Monday, August 08, 2011

Hey Kids, Want Some Chocolates: My Review

Hey Kids, Want Some Chocolates?: My Family's Journey to Freedom

About the Book:
There are few fictional stories that can match the true story of the Mohr family and their long quest for freedom which began in Romania as World War II was getting underway. Their journey from Romania to Weimar Germany would begin a perilous four years in the lives of the parents and their children, especially Melitta. She vanished into a Nazi institution on the day of her birth and would not be seen again by her family for six months. The miraculous circumstances of the reunion with her family would alone make a compelling story. But the dangerous adventures did not end. Their experiences in Weimar, which was also home to the notorious Buchenwald concentration camp, were among the worst that could occur to any family. Later, the family would be confronted with another decision between the time Patton's Third Army liberated Buchenwald and Weimar and before the region would be turned over to the Soviet Union. Their efforts to catch the last train from Weimar to Augsburg, West Germany, are captivating.

My Comments:
Family history can be fascinating and I'm a firm believer in writing down those stories while those who experienced them, or who know those who experienced them, are still alive.  Knowing that my paternal grandmother was a German from Russia, and learning the history of those people (one was a distant cousin, Lawrence Welk) gives me a connection to the world that I would otherwise lack.  The fact that my grandmother was on the last boat that got out before WWI is not something that should be lost when my dad passes away in the not-too-distant future (nothing wrong with him now, but he's in his eighties...).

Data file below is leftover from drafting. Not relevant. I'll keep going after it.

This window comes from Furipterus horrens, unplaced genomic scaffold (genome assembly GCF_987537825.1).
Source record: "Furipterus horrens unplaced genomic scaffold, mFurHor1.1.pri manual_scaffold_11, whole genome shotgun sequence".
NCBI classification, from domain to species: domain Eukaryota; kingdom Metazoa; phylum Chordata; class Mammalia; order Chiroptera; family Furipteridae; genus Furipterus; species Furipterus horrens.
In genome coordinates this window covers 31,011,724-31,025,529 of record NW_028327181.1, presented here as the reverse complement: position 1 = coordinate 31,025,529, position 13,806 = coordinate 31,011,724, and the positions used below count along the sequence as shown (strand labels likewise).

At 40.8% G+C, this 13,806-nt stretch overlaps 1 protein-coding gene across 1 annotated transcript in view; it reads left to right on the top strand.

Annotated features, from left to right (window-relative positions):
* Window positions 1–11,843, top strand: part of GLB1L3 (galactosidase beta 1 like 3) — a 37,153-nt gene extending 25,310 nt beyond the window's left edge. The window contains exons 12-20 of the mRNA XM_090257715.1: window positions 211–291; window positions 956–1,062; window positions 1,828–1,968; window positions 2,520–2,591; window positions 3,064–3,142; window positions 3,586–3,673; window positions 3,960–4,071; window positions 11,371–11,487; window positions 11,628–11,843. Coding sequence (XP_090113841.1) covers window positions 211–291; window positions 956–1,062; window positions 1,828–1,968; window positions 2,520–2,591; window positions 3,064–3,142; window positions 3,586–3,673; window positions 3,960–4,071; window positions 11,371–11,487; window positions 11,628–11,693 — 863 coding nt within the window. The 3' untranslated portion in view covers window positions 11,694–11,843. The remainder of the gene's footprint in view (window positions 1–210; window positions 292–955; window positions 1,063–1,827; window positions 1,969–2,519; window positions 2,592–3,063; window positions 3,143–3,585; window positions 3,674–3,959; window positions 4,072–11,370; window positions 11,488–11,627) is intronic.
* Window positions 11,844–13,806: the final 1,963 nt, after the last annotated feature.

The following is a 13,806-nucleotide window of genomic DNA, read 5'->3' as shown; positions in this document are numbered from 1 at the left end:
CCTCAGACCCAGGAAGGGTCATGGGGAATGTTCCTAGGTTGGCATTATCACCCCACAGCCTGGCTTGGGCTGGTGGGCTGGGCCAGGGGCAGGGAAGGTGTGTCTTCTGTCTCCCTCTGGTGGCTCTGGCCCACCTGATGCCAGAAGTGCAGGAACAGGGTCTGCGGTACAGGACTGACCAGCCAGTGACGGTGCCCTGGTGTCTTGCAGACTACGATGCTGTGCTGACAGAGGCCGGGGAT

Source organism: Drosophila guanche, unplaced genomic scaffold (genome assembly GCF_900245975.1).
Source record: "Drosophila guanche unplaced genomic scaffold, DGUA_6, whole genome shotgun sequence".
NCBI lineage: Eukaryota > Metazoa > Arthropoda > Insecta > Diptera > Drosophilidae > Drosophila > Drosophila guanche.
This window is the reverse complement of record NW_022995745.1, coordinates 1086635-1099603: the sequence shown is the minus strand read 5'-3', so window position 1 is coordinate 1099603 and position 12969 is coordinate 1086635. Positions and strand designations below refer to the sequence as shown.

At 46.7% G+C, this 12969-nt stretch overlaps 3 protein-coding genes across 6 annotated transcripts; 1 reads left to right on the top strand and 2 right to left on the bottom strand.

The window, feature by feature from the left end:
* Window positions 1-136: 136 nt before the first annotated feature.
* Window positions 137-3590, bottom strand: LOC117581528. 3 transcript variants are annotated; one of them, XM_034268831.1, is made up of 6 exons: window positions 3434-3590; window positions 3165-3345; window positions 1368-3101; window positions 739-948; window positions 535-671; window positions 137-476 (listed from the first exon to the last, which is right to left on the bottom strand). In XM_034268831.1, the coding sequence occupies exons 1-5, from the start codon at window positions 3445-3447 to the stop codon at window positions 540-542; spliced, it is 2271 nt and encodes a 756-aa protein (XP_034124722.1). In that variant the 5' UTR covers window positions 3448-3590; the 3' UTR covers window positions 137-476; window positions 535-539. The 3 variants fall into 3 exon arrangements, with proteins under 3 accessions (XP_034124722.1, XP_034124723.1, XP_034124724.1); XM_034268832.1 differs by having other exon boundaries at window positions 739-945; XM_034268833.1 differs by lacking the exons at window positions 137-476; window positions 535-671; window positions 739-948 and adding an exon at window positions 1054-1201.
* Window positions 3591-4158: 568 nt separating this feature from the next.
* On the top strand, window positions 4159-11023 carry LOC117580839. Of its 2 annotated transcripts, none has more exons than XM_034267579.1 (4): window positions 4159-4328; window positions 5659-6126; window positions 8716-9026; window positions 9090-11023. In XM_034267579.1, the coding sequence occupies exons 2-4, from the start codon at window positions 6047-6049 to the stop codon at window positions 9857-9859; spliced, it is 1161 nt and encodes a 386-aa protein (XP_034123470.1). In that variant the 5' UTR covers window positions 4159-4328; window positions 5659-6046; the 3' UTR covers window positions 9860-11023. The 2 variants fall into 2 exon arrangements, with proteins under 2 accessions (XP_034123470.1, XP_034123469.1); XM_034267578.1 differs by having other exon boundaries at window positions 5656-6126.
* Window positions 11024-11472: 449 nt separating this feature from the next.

That being said, most of those family histories, whether written or orally recorded should be kept for family.  I'm sure Melitta Strandberg's descendants will be glad she took the time to tell of her family's migration across Europe from Romania to East German and then West Germany. However, it is not a book I could recommend to anyone else.  It reminded me of nothing quite so much as reading a grade school essay.  Grade:  D

I'd like to thank the author for providing a review copy via Bostick Communication.  


  1. I'm sorry to see it reads like an essay. :( I just received the book yesterday and based on the back cover blurb it sounds really interesting. I guess I'll see soon enough. I've linked to your review on War Through the Generations.

  2. I was disappointed in the book as well. But I think you're right this is an important part of their family history


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